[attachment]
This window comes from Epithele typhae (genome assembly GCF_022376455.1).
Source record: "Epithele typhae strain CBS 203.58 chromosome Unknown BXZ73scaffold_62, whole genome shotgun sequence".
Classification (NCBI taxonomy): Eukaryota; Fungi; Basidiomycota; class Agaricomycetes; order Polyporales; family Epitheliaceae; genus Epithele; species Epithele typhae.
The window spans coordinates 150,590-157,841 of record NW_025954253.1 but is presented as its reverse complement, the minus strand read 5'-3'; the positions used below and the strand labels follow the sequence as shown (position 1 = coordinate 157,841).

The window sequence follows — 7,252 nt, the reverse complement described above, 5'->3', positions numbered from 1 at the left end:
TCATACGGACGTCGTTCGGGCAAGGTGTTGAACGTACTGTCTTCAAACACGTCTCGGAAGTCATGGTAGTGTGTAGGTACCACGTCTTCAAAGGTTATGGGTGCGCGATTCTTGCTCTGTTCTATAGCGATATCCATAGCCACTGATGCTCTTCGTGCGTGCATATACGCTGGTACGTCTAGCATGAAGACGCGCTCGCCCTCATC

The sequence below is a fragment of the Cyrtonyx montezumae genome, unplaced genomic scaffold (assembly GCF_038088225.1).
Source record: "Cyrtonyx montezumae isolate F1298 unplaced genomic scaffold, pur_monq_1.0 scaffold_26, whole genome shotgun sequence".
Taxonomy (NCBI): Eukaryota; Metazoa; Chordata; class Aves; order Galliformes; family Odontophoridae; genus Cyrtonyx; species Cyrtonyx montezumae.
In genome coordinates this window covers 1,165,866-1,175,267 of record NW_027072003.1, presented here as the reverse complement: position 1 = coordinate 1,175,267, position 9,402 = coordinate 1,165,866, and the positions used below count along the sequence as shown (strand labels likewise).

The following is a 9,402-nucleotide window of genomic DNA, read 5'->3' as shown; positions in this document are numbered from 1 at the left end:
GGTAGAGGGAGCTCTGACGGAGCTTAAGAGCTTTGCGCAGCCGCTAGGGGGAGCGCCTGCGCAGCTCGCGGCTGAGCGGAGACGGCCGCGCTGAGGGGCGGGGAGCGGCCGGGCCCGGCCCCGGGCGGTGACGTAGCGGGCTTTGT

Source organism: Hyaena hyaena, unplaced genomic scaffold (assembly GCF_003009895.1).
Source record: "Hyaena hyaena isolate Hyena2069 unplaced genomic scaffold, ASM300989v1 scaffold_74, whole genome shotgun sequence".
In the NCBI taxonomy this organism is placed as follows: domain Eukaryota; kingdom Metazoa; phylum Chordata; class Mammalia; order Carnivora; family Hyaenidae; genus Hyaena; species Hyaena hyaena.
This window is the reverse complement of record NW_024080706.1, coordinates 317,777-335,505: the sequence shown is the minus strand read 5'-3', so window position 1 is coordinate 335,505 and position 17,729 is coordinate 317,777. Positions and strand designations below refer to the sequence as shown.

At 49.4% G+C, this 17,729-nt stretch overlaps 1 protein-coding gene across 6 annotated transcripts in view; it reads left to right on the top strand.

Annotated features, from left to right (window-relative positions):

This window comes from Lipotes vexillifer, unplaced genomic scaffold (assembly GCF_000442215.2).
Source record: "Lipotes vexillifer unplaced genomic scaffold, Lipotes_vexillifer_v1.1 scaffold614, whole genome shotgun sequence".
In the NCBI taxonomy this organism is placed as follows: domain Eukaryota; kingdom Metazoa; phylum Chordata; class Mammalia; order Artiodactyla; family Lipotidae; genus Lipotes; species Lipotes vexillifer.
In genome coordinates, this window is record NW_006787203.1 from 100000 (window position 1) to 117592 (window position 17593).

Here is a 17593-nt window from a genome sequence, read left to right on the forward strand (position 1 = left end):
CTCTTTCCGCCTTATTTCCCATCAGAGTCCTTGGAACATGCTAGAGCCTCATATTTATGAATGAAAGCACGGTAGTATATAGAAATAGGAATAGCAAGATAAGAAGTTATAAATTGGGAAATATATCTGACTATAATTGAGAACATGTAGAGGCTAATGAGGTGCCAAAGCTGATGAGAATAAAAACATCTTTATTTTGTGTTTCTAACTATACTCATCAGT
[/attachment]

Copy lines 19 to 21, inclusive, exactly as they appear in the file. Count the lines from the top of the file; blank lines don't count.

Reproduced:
This window comes from Lipotes vexillifer, unplaced genomic scaffold (assembly GCF_000442215.2).
Source record: "Lipotes vexillifer unplaced genomic scaffold, Lipotes_vexillifer_v1.1 scaffold614, whole genome shotgun sequence".
In the NCBI taxonomy this organism is placed as follows: domain Eukaryota; kingdom Metazoa; phylum Chordata; class Mammalia; order Artiodactyla; family Lipotidae; genus Lipotes; species Lipotes vexillifer.